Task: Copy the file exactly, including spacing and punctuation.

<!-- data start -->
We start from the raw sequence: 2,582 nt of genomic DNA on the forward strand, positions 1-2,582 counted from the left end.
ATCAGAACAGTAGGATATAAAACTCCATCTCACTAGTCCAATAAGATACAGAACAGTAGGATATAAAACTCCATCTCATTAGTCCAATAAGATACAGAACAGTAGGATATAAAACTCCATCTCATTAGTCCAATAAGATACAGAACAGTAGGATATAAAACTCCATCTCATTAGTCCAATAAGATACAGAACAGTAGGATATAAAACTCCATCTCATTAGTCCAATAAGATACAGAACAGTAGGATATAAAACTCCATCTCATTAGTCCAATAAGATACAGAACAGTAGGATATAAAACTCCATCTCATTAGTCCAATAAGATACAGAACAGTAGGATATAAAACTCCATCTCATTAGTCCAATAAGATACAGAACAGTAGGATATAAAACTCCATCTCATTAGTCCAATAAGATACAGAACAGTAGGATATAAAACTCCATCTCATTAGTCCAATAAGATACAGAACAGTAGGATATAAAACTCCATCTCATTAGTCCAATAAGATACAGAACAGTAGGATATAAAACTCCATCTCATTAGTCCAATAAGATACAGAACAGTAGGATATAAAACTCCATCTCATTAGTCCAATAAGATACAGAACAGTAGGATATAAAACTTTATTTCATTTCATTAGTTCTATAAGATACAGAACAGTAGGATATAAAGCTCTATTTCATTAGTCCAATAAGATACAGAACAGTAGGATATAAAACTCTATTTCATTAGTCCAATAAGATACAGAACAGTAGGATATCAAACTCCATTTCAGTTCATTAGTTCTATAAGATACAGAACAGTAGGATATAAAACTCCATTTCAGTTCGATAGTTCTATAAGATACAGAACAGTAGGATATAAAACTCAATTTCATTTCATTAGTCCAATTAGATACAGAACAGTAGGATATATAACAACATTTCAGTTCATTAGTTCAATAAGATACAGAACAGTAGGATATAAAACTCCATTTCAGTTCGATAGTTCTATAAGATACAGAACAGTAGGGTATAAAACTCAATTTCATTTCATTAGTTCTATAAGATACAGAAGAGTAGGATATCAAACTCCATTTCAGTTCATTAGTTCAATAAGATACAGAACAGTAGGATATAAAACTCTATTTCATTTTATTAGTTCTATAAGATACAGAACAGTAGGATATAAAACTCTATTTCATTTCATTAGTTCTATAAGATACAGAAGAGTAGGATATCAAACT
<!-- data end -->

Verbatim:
We start from the raw sequence: 2,582 nt of genomic DNA on the forward strand, positions 1-2,582 counted from the left end.
ATCAGAACAGTAGGATATAAAACTCCATCTCACTAGTCCAATAAGATACAGAACAGTAGGATATAAAACTCCATCTCATTAGTCCAATAAGATACAGAACAGTAGGATATAAAACTCCATCTCATTAGTCCAATAAGATACAGAACAGTAGGATATAAAACTCCATCTCATTAGTCCAATAAGATACAGAACAGTAGGATATAAAACTCCATCTCATTAGTCCAATAAGATACAGAACAGTAGGATATAAAACTCCATCTCATTAGTCCAATAAGATACAGAACAGTAGGATATAAAACTCCATCTCATTAGTCCAATAAGATACAGAACAGTAGGATATAAAACTCCATCTCATTAGTCCAATAAGATACAGAACAGTAGGATATAAAACTCCATCTCATTAGTCCAATAAGATACAGAACAGTAGGATATAAAACTCCATCTCATTAGTCCAATAAGATACAGAACAGTAGGATATAAAACTCCATCTCATTAGTCCAATAAGATACAGAACAGTAGGATATAAAACTCCATCTCATTAGTCCAATAAGATACAGAACAGTAGGATATAAAACTCCATCTCATTAGTCCAATAAGATACAGAACAGTAGGATATAAAACTTTATTTCATTTCATTAGTTCTATAAGATACAGAACAGTAGGATATAAAGCTCTATTTCATTAGTCCAATAAGATACAGAACAGTAGGATATAAAACTCTATTTCATTAGTCCAATAAGATACAGAACAGTAGGATATCAAACTCCATTTCAGTTCATTAGTTCTATAAGATACAGAACAGTAGGATATAAAACTCCATTTCAGTTCGATAGTTCTATAAGATACAGAACAGTAGGATATAAAACTCAATTTCATTTCATTAGTCCAATTAGATACAGAACAGTAGGATATATAACAACATTTCAGTTCATTAGTTCAATAAGATACAGAACAGTAGGATATAAAACTCCATTTCAGTTCGATAGTTCTATAAGATACAGAACAGTAGGGTATAAAACTCAATTTCATTTCATTAGTTCTATAAGATACAGAAGAGTAGGATATCAAACTCCATTTCAGTTCATTAGTTCAATAAGATACAGAACAGTAGGATATAAAACTCTATTTCATTTTATTAGTTCTATAAGATACAGAACAGTAGGATATAAAACTCTATTTCATTTCATTAGTTCTATAAGATACAGAAGAGTAGGATATCAAACT